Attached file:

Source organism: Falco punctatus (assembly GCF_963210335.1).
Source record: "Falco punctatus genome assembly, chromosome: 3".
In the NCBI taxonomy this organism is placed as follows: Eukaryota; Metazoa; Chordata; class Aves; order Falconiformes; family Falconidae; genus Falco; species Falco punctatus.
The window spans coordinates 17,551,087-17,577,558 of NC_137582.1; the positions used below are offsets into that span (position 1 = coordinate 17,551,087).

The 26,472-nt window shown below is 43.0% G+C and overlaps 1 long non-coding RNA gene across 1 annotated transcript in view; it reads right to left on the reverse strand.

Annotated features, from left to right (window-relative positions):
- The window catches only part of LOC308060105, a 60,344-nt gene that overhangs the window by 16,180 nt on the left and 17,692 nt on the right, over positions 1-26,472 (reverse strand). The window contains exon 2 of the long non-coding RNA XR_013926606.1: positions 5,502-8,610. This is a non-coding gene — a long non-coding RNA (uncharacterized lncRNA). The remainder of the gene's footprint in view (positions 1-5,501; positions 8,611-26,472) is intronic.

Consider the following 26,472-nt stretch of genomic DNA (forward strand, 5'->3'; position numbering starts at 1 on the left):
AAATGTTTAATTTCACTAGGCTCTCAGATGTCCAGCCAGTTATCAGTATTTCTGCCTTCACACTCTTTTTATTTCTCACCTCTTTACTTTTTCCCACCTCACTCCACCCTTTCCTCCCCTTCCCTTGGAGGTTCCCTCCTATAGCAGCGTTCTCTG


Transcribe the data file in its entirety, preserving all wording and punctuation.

Source organism: Falco punctatus (assembly GCF_963210335.1).
Source record: "Falco punctatus genome assembly, chromosome: 3".
In the NCBI taxonomy this organism is placed as follows: Eukaryota; Metazoa; Chordata; class Aves; order Falconiformes; family Falconidae; genus Falco; species Falco punctatus.
The window spans coordinates 17,551,087-17,577,558 of NC_137582.1; the positions used below are offsets into that span (position 1 = coordinate 17,551,087).

The 26,472-nt window shown below is 43.0% G+C and overlaps 1 long non-coding RNA gene across 1 annotated transcript in view; it reads right to left on the reverse strand.

Annotated features, from left to right (window-relative positions):
- The window catches only part of LOC308060105, a 60,344-nt gene that overhangs the window by 16,180 nt on the left and 17,692 nt on the right, over positions 1-26,472 (reverse strand). The window contains exon 2 of the long non-coding RNA XR_013926606.1: positions 5,502-8,610. This is a non-coding gene — a long non-coding RNA (uncharacterized lncRNA). The remainder of the gene's footprint in view (positions 1-5,501; positions 8,611-26,472) is intronic.

Consider the following 26,472-nt stretch of genomic DNA (forward strand, 5'->3'; position numbering starts at 1 on the left):
AAATGTTTAATTTCACTAGGCTCTCAGATGTCCAGCCAGTTATCAGTATTTCTGCCTTCACACTCTTTTTATTTCTCACCTCTTTACTTTTTCCCACCTCACTCCACCCTTTCCTCCCCTTCCCTTGGAGGTTCCCTCCTATAGCAGCGTTCTCTG